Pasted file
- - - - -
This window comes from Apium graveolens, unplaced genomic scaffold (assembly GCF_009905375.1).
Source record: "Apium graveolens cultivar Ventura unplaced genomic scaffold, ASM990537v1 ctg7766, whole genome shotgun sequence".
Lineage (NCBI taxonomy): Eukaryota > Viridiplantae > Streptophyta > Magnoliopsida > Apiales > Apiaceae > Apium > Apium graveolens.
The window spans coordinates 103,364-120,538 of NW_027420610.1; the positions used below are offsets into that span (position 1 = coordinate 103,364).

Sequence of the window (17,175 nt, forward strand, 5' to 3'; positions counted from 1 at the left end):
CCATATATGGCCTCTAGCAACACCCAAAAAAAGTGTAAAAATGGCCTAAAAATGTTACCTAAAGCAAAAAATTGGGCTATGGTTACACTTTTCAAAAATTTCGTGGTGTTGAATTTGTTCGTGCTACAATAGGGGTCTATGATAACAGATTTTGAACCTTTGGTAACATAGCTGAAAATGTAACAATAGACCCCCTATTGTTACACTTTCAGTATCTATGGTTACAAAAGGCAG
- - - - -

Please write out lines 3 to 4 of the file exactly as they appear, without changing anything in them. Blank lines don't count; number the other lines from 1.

Lineage (NCBI taxonomy): Eukaryota > Viridiplantae > Streptophyta > Magnoliopsida > Apiales > Apiaceae > Apium > Apium graveolens.
The window spans coordinates 103,364-120,538 of NW_027420610.1; the positions used below are offsets into that span (position 1 = coordinate 103,364).